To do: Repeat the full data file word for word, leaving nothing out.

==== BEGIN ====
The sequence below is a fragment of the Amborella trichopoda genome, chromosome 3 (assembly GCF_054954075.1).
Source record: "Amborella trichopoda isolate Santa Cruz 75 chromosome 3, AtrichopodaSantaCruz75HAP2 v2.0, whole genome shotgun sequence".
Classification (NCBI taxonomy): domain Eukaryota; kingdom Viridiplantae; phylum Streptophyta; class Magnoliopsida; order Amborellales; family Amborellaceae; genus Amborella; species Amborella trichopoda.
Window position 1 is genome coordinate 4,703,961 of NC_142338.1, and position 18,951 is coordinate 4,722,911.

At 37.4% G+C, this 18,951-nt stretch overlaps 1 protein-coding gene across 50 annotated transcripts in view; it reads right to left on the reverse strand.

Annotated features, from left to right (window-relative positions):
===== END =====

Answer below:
The sequence below is a fragment of the Amborella trichopoda genome, chromosome 3 (assembly GCF_054954075.1).
Source record: "Amborella trichopoda isolate Santa Cruz 75 chromosome 3, AtrichopodaSantaCruz75HAP2 v2.0, whole genome shotgun sequence".
Classification (NCBI taxonomy): domain Eukaryota; kingdom Viridiplantae; phylum Streptophyta; class Magnoliopsida; order Amborellales; family Amborellaceae; genus Amborella; species Amborella trichopoda.
Window position 1 is genome coordinate 4,703,961 of NC_142338.1, and position 18,951 is coordinate 4,722,911.

At 37.4% G+C, this 18,951-nt stretch overlaps 1 protein-coding gene across 50 annotated transcripts in view; it reads right to left on the reverse strand.

Annotated features, from left to right (window-relative positions):